10 comments

  1. ” Is it legal for cyclists to pass cars that are waiting for a red light? I don’t know, and neither does the Motor Vehicle Act,”

    I’ve always understood 114(2) as permitting filtering, or passing to the right of stopped cars. A cyclist operating on the far right side or the right-hand shoulder of the roadway may pass to the
    right of the overtaken vehicle if it is safe to do so. Some jurisdictions specifically prohibit filtering, but not the MVA – it seems to clearly permit it.

  2. The NS MVA clearly states bicycles may pass cars on the right. The only equivocation is that it is ‘at your own risk’. I think that equivocation should change. It gives drivers who right-hook a cyclist a legal out.
    The suggestion that bikes should use right turn lanes to proceed straight makes no sense to me, as it leads to unnecessary obstruction of traffic in general and, more importantly, it’s dangerous. Proceeding straight in a right turn lane is a recipe for getting right hooked. Although I sympathize with cyclists who might finding merging ‘terrifying'(I don’t , I’ll admit) , I suggest that laws should be based on actual risk, not perceived risk, and a better solution is a) reduction of urban speed limits, 2) education for road users (we do almost none!). Finally, for cyclists who remain fearful of merging, there is the already legal alternative of navigating the intersection as a pedestrian.
    An MVA change I would like to see is a right hook law, similar to Massachusetts, which clearly holds drivers responsible for mirror and shoulder checking before turning right. Such a law would, of course, require education campaign during rollout.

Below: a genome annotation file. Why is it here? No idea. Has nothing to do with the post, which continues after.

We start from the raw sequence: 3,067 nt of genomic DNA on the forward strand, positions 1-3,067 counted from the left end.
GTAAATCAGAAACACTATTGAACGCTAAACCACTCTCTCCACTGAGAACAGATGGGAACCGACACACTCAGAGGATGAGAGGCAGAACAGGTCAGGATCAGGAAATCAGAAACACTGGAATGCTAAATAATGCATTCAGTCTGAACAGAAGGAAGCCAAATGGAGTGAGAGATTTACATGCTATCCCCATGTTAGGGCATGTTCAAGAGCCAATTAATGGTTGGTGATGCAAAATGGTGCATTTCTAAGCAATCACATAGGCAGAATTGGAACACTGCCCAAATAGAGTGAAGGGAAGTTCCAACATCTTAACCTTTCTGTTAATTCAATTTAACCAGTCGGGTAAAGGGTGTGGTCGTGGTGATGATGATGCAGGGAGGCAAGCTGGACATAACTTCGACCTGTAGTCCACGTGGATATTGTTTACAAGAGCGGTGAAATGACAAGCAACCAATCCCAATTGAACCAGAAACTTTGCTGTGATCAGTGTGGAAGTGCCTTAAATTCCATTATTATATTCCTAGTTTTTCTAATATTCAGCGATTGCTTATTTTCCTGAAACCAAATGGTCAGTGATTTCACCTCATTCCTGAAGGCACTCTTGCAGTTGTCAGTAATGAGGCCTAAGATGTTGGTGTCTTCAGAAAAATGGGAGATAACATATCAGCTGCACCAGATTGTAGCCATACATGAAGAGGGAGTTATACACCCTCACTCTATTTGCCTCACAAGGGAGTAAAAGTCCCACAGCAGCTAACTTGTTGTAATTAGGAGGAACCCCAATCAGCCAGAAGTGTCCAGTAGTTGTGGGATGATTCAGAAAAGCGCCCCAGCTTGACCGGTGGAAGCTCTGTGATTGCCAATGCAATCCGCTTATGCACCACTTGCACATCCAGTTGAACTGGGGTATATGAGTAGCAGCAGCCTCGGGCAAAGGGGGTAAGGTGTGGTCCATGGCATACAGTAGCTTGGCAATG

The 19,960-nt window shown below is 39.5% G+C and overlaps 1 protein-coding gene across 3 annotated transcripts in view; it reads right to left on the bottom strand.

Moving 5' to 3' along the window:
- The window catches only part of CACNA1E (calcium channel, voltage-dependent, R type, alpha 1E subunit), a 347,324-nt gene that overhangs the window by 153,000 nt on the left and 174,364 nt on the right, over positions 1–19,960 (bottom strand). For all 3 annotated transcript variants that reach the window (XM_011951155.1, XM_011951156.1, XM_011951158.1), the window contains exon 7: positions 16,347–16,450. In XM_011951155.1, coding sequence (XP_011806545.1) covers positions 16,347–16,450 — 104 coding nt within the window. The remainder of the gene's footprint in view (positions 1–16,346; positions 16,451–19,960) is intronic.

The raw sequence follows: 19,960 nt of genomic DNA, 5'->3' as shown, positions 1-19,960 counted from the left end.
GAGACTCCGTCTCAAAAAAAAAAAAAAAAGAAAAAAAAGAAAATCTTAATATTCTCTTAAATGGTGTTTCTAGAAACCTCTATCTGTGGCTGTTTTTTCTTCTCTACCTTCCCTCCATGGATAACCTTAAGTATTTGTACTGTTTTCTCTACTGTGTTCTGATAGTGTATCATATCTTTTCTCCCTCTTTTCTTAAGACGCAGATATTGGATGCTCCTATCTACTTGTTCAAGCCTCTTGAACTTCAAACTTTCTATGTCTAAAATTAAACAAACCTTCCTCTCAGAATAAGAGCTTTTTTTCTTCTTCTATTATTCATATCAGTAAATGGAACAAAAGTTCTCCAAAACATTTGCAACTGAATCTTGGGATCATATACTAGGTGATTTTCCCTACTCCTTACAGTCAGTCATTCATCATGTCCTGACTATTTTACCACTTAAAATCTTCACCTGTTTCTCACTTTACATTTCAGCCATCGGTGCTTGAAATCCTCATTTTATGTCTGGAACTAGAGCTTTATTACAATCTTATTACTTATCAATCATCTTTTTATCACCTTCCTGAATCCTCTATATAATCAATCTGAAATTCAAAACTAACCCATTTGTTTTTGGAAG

Thanks for this article.

  3. I’m a fairly experienced and confident commuter cyclist, so I probably don’t represent the average person who we as a society are trying to recruit to begin cycling, but I feel most safe on the road when I follow the rules of the road. I see the writer’s points, and agree there are fundamental and obvious differences between cars and bikes. But so many drivers are so nervous around cyclists already, I fear that the public education campaign needed to explain the differences in rules between drivers and cyclists is too massive a hurdle. A modified set of cyclist rules might make sense in theory, but in reality I’d feel less safe given the potential additional confusion for most drivers.
    In my experience (generally, aside from the odd incident with the odd very anti-cyclist driver), when I ride predictably, I ride safely. “Predictably” means behaving like a car–following the rules of the current majority on the road. I keep to the curb, but take the lane when I need to (like when I’m going straight at an intersection without a dedicated right turn lane, or to avoid parked cars’ doors), and I change lanes when I’m “supposed” to (if I’m going straight when there is a right turn lane, or if I’m turning left and there’s a left turn lane). And yes, I stop at all stops–because there’s almost always a vehicle at the same intersection at the same time as me, and it’s simply the only safe choice, even if it does take more energy to start from a stop.
    I’ve cycled the roads in Halifax, Vancouver, Toronto, Hamilton, and Amsterdam (an admittedly unique situation!), and confidently behaving like a car has never done me wrong. But admittedly, confidence is the key.

  4. Why should we have ANY confidence cyclists will obey whatever rules might ultimately be implemented? They certainly do not as it is now. Case in point from this morning: I was heading south on Agricola. I was in the right lane wanting to turn right onto Young St. A cyclist was ahead of me so I adjusted to his speed and moved in behind him. We both turned onto Young and immediately became part of a long line of traffic since that is a single lane and there are usually people turning left onto Robie holding things up.

    What did Mr. Cyclist do? No longer satisfied with being a vehicle, he moved into the oncoming traffic lane – thankfully empty of oncoming traffic – until he could get to a curb cut. He then jumped onto the sidewalk to get him to Robie – forcing a pedestrian onto the grass, BTW – then proceeded along the sidewalk until he got to the corner at Robie where he made the sharp left at that blind corner to proceed along that sidewalk. If anyone had been walking towards the corner on Robie it would have been a very close call to avoid a collision. Presumably at some point he jumped back into traffic on Robie when it suited him and became a vehicle again.